New Arizona Cardinals head coach Bruce Arians loves the long ball, the vertical passing game. That's why Kevin Kolb was cut, and that's why Carson Palmer now is in place as the team's new starting quarterback.
NFL.com's Ian Rapoport reported Tuesday that the trade sending Palmer from the Oakland Raiders to Arizona is official. NFL.com's Albert Breer reported Palmer will make $16 million in base salary over the next two seasons, with $10 million guaranteed. He can make up to a total of $20 million in two years. That's a pay cut from his Raiders contract, but not a huge one.
The Cardinals officially announced the move later Tuesday. The Cardinals only have to give up the second of their two sixth-round picks and a conditional pick in 2014 for Palmer and the Raiders' seventh-round pick this year.
It's not a surprise the Raiders were barely able to get anything for Palmer, even in a lackluster the quarterback market. The Raiders gave up a 2014 fifth-round pick on Monday for Matt Flynn just so they could dump Palmer and his big contract.
The Cardinals talked up Drew Stanton as a potential starter, but they jumped at the chance to upgrade their depth chart with Palmer. The contract indicates there won't really be a competition to start; Arians wants a clear starter. Palmer is the guy.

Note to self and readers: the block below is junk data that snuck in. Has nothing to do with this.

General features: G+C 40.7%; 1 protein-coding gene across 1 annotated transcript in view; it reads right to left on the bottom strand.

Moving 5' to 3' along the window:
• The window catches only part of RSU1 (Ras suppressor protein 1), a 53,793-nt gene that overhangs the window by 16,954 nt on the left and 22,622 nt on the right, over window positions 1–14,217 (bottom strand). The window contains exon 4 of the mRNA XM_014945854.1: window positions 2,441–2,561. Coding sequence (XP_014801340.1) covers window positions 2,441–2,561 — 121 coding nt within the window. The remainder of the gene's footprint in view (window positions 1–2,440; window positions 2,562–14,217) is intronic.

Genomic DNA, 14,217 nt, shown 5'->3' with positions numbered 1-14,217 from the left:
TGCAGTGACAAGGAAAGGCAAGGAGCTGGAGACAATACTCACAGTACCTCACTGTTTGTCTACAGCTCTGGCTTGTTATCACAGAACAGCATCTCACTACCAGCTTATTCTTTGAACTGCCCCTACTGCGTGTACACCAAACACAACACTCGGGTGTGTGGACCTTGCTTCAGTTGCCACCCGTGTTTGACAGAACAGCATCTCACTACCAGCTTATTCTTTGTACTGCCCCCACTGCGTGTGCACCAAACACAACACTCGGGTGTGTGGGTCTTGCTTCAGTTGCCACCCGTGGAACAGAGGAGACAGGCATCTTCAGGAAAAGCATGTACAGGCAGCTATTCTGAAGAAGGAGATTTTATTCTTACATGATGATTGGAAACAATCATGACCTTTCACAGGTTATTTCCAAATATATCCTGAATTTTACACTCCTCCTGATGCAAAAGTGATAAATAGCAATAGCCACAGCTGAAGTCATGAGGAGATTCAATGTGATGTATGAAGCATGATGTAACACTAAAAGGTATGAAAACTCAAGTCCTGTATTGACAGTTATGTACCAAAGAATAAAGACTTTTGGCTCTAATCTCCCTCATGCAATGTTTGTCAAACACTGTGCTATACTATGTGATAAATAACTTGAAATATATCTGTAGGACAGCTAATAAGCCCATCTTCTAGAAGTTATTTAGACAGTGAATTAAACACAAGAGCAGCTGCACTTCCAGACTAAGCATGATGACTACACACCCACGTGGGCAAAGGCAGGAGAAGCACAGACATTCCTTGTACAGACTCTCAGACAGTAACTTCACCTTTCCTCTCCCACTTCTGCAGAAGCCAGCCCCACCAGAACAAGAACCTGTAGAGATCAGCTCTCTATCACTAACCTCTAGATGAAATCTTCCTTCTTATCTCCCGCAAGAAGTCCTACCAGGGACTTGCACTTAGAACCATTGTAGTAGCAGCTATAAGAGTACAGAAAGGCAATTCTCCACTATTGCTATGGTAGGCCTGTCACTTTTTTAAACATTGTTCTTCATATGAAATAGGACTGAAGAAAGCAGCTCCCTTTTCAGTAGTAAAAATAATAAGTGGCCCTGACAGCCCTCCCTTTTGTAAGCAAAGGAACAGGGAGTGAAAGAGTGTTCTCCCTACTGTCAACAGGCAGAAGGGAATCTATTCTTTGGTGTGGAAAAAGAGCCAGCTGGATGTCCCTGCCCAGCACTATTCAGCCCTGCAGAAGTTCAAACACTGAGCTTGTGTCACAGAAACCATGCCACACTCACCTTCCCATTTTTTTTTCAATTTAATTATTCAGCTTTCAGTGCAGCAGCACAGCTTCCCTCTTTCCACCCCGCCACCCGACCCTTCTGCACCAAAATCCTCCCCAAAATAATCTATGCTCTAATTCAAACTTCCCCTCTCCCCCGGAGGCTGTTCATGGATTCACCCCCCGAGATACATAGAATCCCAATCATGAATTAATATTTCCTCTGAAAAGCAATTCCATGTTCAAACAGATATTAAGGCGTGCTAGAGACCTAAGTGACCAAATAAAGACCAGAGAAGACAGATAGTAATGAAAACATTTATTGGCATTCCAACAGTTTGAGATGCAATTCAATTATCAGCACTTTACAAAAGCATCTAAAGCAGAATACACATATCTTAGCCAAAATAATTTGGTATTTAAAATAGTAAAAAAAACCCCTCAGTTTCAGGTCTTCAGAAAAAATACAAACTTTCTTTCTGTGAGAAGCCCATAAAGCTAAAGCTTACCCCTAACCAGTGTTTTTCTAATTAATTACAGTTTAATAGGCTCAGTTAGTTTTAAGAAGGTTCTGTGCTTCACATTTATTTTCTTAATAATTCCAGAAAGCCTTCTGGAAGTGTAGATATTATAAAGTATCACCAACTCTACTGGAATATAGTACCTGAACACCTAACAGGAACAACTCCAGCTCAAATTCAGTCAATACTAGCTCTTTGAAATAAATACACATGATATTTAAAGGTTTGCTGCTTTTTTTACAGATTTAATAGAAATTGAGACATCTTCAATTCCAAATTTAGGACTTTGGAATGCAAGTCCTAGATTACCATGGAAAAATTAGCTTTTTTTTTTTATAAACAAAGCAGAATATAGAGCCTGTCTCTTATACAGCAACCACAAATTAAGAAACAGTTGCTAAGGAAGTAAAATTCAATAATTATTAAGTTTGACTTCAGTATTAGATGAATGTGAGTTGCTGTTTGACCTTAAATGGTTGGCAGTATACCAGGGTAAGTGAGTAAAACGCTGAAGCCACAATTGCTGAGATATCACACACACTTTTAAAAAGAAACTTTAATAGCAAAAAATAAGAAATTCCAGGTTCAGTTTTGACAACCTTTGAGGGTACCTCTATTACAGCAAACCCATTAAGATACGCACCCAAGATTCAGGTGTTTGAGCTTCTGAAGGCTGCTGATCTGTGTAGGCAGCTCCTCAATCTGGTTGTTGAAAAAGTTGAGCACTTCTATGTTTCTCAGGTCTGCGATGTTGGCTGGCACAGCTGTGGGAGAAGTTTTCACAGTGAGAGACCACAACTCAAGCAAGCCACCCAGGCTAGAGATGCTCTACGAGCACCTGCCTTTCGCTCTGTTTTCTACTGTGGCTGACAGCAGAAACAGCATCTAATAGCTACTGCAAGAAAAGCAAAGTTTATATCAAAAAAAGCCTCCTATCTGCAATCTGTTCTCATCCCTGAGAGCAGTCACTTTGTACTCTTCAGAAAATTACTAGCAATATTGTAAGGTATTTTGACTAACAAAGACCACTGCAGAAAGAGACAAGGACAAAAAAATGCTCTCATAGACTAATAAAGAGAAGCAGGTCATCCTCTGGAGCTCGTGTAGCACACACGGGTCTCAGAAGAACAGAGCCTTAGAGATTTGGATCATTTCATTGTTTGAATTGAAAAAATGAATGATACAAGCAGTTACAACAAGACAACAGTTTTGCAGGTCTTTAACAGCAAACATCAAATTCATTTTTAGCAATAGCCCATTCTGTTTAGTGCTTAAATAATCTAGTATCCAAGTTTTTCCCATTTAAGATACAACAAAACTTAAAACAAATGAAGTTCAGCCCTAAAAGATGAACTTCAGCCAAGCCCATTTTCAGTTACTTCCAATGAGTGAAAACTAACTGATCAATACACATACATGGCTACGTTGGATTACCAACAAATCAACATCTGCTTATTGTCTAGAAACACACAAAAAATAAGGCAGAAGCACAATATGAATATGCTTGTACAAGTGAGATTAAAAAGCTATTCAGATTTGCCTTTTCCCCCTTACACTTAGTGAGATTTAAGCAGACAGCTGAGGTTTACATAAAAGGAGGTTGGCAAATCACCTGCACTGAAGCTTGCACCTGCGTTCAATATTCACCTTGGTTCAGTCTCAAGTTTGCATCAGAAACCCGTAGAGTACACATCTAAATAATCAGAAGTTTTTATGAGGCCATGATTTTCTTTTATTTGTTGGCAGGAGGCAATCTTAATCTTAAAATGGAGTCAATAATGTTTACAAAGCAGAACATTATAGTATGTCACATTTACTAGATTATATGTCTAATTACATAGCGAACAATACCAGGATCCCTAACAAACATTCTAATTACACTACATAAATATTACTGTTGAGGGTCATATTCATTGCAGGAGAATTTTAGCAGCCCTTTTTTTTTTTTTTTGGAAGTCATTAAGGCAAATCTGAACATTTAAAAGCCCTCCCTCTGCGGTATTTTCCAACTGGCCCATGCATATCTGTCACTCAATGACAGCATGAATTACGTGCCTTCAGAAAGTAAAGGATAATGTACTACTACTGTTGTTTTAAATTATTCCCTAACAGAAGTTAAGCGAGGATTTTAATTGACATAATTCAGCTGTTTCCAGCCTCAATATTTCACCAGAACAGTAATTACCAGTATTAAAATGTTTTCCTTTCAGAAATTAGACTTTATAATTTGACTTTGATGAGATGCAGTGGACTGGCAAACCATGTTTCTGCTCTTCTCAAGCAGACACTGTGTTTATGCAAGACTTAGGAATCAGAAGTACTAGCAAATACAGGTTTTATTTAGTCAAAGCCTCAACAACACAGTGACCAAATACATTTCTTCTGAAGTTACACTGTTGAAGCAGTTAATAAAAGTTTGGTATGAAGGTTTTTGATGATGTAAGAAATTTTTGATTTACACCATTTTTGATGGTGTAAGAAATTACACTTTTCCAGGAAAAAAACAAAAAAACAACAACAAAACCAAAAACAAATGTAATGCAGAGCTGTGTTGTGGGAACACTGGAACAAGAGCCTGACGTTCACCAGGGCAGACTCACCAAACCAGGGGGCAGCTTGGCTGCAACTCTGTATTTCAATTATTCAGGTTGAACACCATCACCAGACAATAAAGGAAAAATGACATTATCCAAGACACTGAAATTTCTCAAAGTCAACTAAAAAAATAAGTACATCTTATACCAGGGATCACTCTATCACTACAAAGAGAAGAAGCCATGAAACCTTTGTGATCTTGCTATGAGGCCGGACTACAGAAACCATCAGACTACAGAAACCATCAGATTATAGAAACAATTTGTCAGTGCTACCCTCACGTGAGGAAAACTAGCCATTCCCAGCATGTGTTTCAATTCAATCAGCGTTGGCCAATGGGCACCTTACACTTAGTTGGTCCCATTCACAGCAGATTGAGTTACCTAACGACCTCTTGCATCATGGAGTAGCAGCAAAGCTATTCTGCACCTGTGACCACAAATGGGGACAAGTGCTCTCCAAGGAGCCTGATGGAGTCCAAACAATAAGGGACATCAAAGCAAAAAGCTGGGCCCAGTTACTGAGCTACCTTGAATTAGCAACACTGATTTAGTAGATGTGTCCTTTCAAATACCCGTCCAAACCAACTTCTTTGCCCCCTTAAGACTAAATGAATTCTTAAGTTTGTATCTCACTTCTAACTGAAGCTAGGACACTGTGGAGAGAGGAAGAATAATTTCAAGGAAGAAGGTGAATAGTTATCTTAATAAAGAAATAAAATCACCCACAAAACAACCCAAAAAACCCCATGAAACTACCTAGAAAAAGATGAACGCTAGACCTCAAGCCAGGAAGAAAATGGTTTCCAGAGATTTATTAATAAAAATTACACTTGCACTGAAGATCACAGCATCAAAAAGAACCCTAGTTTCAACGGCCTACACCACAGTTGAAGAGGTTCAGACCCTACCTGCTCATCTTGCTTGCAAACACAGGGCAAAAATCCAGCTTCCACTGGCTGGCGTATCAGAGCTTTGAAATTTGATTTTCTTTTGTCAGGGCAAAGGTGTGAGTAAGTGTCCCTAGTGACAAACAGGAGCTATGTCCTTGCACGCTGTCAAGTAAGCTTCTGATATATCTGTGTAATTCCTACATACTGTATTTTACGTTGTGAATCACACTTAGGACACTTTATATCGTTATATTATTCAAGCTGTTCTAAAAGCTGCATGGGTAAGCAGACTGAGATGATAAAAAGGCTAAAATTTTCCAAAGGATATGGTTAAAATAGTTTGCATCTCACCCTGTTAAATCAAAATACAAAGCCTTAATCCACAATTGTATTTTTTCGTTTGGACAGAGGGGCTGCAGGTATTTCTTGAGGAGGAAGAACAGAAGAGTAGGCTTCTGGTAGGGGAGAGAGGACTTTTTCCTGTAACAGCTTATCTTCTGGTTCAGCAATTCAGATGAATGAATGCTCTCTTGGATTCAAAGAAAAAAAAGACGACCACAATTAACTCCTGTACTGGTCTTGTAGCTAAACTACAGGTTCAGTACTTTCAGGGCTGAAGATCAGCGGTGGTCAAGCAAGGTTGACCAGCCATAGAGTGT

Carson Palmer through the yearsTake a look the best shots of Carson Palmer.
We like the move. For all the slings and arrows sent at Palmer in Oakland, he threw for more than 5,000 yards in his first 16 games as a Raider. He still can throw three or four "wow" throws per game, and he was fairly far down the list of reasons why the Raiders struggled in 2012. Most importantly, Palmer represents a clear upgrade on the Cardinals from their options last season. Given the right team around him, Palmer still can win.
The Cardinals have four quarterbacks on the depth chart after cutting John Skelton on Monday. Ryan Lindley or Brian Hoyer might be let go soon. Rapoport reported that the Cardinals will try to trade Hoyer. (Good luck with that.)
The Cardinals have to improve their offensive line for Palmer to have any chance at success, but the team has the No. 8 overall pick in the draft in a tackle-rich crop. If it wasn't clear already: There's no way they are using their first-round pick on a quarterback now.
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